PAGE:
Wednesday, August 8, 2012

Test the Evidence to Make the Case; Not the Other Way Around


According to a recent story by ABC affiliate WSIL-TV in Illinois (Finnegan, E. (2012) "Attorneys Concerned About Crime Lab Closure," WSILTV, August 3), attorneys in Illinois have voiced concern about a plan to shut down the State Police Crime Lab in Carbondale. It is of interest to note that this lab handles a high volume of forensic casework (more than 3600 per year), and that one its employees just won an award for forensic scientist of the year for managing that high volume along with facilitating training for police and prosecutors (see "Employee wins top forensic scientist award").


This lab closure is part of an overall plan to merge the responsibilities of two separate crime labs into one at a new facility that has yet to be completed in Belleville (the 37.8 million dollar facility, shown here in an artists rendering, is scheduled for completion sometime in 2015). Among many immediate budget cuts made by Governor Pat Quinn, this specific closure will save around $230,000.00. As reported in Finnegan (2012):

The plan is to merge the Carbondale lab and one in Fairview Heights into a new, state-of-the art facility being built in Belleville; not everyone is convinced the governor's savings plan will be worth it.
"The governor and state police are doing something short sighted," said Jackson County State's Attorney Mike Wepsiec.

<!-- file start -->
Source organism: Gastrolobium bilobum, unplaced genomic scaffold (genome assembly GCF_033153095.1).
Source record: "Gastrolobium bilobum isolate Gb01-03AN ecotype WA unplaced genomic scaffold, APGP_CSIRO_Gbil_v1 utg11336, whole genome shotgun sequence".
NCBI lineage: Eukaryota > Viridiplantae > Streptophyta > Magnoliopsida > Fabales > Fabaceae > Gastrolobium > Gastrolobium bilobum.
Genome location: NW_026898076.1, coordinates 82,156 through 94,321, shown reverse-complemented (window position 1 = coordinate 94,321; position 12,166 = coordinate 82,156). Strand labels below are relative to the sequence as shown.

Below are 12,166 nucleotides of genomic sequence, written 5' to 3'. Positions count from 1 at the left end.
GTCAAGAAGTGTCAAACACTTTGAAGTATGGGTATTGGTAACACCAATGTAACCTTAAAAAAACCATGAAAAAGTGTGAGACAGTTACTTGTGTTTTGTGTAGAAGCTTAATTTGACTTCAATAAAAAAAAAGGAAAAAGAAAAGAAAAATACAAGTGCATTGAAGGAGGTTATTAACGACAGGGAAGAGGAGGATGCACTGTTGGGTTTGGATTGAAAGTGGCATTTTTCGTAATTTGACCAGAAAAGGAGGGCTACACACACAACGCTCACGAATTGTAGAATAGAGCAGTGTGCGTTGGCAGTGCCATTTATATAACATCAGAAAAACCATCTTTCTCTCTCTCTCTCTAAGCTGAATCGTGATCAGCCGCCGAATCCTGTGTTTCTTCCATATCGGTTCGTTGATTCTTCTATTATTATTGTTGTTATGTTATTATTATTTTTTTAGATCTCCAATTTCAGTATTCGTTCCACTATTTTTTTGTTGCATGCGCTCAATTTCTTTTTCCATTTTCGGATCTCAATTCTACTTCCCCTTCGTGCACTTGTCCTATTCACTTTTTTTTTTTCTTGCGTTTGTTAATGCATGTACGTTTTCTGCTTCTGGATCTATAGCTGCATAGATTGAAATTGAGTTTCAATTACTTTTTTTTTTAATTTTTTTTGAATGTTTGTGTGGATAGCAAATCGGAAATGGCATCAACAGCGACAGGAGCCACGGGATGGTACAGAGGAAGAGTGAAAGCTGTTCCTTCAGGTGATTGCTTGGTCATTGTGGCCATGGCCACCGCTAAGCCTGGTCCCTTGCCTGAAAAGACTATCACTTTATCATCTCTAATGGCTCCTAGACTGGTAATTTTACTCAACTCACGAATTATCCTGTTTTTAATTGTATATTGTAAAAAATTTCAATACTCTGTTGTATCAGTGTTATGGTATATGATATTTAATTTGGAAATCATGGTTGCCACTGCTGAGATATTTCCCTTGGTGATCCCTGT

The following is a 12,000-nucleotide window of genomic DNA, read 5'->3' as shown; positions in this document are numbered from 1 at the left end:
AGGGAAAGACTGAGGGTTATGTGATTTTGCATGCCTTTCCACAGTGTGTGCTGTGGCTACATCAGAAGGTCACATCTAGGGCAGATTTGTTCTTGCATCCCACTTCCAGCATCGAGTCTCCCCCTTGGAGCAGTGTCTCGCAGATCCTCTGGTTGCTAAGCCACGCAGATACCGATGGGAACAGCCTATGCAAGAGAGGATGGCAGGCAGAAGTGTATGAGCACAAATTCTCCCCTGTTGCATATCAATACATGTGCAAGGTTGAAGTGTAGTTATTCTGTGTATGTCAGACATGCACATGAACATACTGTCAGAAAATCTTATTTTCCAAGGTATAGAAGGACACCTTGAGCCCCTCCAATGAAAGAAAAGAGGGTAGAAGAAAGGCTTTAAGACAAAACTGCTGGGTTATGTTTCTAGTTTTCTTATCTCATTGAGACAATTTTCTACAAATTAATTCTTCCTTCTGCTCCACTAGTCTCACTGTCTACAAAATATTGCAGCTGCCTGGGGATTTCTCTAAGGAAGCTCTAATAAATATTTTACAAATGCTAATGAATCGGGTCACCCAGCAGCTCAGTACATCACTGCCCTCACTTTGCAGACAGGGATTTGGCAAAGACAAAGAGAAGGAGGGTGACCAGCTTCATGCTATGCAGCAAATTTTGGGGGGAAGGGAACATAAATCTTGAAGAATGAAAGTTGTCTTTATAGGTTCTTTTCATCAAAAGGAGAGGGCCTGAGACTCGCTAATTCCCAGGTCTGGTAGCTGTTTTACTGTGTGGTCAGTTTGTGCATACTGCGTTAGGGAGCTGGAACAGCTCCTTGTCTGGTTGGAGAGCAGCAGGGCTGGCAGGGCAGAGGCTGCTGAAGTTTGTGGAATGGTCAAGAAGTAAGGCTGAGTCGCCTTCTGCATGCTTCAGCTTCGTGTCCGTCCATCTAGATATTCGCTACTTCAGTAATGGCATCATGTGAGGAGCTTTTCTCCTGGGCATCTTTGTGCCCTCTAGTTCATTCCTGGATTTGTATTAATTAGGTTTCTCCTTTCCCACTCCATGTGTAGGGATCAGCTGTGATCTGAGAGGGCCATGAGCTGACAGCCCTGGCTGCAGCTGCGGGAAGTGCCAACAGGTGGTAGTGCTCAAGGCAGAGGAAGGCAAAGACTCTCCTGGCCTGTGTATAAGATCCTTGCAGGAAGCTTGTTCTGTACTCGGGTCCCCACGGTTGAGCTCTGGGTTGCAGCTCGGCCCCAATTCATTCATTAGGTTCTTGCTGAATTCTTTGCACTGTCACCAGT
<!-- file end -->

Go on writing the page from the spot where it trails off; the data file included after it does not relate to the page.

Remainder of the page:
Wepsiec predicts moving the work done at the Carbondale lab 80 miles north could mean major delays in cases. He's not alone.
"It's just going to clog the courts even more," said Richard Whitney, a civil rights and criminal defense attorney. 
Whitney and Wepsiec are usually on opposite sides of the courtroom. But on the closure they're in total agreement, even using the exact same phrase to describe the situation. "The old saying is justice delayed is justice denied," remarked Wepsiec, "And there's a lot of truth to that." 
"There's a saying that justice delayed is justice denied, and I think this is an illustration of it," Whitney told News 3. 
The Carbondale lab handles everything from DNA to testing drugs and even urine samples for DUIs. In the CSI-era, labs are busier than ever and already dealing with a backlog. Both men fear adding extra travel time just to get the evidence in the technicians' hands will only make things worse. 
Time is of the essence; Wepsiec explains if a suspect can't make bond or doesn't have a bond they must be tried within 120 days.
"I only see us being pushed against the wall and having to release some dangerous people before trial, because they cannot get the work done within 120 days," he said. 
Prosecutors can file for an extension and attorneys say it's likely more of those will be necessary if the Carbondale lab shuts down. For the defense, that means clients could end up spending more time behind bars. 
"You haven't done anything wrong," said Whitney, "Because you're waiting for some crime lab to go through it. That's not justice, that's an offense against our Constitutional scheme."